STAPYLTON, John (c.1683-1733), of Myton-upon-Swale, Yorks.
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Family and Education
b. c.1683, 1st s. of Sir Brian Stapylton, 2nd Bt.* educ. St. Edmund Hall, Oxf. matric. 12 June 1702, aged 18. m. c.1707, Mary, da. and h. of Francis Sandys of Scroby, Notts., 8s. 5da. suc. fa. as 3rd Bt. 23 Nov. 1727.1
Described as ‘a very honest H[igh] Church of England man’, Stapylton was the nephew of Sir Arthur Kaye, 3rd Bt.*, and a friend of Sir John Bland, 4th Bt.* Stapylton’s marriage was regarded by Strype, the antiquarian, as part of the workings of ‘the wonderful providence of God’, as his wife was heir to Scroby, the seat of Edwin Sandys, archbishop of York under Elizabeth I, who had accused Sir Robert Stapylton, Stapylton’s ancestor, of blackmailing him into granting favourable leases of land in the archdiocese. A prosecution brought by the archbishop had forced Sir Robert to part with an estate worth £2,000 p.a. These circumstances had caused a longstanding feud between the two families, which was healed by John Stapylton’s marriage. Stapylton was returned on his father’s interest at Boroughbridge in 1705. He voted against the Court candidate for Speaker on 25 Oct. However, apart from a procedural tellership on 21 Dec., he appears to have been inactive during the 1705–8 Parliament. He was classed as a Tory in an analysis of the Parliament in early 1708, but he did not stand in the election of that year, his father choosing to return to Parliament. However, Stapylton still took an active interest in elections, campaigning for Sir Arthur Kaye in the 1710 county election.2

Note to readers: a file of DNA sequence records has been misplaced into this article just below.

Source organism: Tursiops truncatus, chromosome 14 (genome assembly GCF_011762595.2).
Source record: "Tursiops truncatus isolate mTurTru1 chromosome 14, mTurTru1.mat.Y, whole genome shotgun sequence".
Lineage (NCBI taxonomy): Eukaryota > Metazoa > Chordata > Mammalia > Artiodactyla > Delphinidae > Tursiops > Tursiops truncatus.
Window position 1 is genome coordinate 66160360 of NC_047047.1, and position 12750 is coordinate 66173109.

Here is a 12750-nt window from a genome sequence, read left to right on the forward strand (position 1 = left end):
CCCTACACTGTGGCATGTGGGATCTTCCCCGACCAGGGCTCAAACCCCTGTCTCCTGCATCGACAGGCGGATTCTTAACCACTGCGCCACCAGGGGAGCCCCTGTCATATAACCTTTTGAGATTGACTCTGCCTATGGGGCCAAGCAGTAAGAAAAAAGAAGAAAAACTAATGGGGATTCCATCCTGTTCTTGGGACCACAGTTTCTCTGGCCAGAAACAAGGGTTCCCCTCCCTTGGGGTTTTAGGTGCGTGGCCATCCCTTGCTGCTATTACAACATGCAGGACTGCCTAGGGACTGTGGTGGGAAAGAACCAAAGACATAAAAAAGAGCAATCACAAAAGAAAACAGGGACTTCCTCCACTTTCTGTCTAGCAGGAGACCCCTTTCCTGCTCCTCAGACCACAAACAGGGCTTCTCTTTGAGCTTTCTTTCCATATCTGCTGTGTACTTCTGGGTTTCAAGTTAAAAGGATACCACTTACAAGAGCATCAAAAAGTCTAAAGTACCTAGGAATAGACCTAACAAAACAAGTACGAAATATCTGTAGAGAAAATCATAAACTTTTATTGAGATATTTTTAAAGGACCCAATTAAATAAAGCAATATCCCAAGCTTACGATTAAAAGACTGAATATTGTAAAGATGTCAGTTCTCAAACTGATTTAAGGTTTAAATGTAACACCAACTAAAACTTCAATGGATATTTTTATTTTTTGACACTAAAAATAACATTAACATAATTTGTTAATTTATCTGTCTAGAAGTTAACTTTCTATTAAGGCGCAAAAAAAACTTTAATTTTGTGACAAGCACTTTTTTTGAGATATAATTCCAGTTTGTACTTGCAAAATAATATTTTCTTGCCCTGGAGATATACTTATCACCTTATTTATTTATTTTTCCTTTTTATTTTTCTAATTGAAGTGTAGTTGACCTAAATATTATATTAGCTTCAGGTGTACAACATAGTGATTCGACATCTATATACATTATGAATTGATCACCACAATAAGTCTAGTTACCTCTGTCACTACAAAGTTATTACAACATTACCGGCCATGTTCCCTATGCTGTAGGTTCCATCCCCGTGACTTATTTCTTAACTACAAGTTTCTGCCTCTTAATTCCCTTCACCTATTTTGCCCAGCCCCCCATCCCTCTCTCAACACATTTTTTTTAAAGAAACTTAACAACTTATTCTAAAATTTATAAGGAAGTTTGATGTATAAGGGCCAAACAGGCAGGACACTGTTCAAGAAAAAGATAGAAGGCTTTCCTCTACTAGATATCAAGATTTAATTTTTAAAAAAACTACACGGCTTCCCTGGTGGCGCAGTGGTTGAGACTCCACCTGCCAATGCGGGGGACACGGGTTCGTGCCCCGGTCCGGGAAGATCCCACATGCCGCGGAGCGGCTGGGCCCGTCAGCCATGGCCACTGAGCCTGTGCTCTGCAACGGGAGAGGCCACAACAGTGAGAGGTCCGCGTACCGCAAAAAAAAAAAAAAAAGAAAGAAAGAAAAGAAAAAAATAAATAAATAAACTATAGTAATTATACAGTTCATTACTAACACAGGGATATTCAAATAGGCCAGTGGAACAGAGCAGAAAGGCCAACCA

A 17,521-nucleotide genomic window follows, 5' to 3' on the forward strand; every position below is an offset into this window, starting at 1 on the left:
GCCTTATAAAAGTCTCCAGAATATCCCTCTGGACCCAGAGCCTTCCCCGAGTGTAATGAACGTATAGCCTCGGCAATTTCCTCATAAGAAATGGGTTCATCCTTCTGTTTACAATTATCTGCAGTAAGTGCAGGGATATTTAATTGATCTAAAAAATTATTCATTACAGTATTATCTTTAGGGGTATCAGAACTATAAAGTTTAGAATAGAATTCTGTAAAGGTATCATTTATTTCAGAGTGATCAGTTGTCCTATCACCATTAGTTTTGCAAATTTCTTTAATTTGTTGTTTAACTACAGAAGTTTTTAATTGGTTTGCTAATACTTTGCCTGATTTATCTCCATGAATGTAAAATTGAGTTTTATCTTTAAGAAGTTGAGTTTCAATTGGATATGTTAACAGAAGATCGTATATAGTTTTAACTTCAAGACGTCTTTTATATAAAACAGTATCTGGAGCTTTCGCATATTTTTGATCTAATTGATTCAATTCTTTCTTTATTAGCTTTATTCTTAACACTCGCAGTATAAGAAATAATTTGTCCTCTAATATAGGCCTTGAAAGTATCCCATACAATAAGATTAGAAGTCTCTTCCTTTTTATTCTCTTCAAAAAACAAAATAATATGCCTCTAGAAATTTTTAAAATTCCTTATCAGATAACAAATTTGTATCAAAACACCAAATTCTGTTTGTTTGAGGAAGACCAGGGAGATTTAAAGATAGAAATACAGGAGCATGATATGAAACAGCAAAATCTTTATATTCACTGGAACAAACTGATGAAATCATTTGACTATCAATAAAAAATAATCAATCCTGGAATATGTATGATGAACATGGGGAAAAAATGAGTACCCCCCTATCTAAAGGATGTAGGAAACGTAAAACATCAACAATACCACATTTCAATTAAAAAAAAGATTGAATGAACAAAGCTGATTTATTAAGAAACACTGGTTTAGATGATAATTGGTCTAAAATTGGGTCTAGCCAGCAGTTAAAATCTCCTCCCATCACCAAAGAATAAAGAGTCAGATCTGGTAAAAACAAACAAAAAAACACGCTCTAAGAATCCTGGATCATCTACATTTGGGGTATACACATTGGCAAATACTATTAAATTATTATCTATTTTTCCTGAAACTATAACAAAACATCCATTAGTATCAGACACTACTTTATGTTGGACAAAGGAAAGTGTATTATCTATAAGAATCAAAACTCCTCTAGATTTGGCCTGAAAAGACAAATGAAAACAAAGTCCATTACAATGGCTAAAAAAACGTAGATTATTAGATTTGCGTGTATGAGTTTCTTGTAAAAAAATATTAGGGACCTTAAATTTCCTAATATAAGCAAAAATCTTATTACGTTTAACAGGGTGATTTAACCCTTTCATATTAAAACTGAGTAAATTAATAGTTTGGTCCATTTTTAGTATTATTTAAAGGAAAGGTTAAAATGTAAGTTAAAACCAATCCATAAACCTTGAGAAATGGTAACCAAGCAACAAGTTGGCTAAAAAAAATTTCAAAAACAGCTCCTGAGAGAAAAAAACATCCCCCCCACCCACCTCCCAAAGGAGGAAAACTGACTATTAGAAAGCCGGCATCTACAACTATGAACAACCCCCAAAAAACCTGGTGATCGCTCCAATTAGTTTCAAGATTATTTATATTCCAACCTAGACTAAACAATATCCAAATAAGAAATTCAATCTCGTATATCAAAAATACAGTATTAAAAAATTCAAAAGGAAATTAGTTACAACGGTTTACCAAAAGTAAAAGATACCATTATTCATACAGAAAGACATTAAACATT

Stapylton was defeated at Boroughbridge at a by-election in 1718, after which he did not stand for Parliament again. In 1721–2 his name was included in a list of possible supporters of the Pretender, on which he was noted as one of the Yorkshire gentlemen who had been encouraged to invest in the South Sea scheme by John Aislabie*. In subsequent years he became involved in litigation over his earlier investments in South Sea stock, losing a case against Lord Shelburne (Henry Petty†), and an action against Sir Marmaduke Wyvill, 5th Bt.* Stapylton died on 24 Oct. 1733 from a fall from his horse on his way to the county meeting at York where he was to be adopted as the Tory candidate for Yorkshire at the next general election. His eldest son, Miles, who was returned in his stead, inherited the bulk of the estate, though provision was made for raising £6,000, to be divided among the nine other surviving children. Miles sold the Boroughbridge burgages to the Duke of Newcastle in 1739, and later went over to the Whigs.3
Ref Volumes: 1690-1715
Author: Eveline Cruickshanks
- 1. Camb. Univ. Lib. Add. 6, ff. 357–8.
- 2. Ibid.; HMC Portland, vi. 10; DNB (Sandys, Edwin); Add. 24475, f. 137; Bodl. Carte 230, ff. 225–6.
- 3. P. S. Fritz, Ministers and Jacobitism 1715–45, p. 155; Add. 36148, ff. 67, 69; Procs. Leeds Phil. Soc. vii. 53–83, 137–9; Borthwick Inst. York, wills, prerog. ct. Mar. 1734; T. Lawson-Tancred, Recs. of a Yorks. Manor, 273.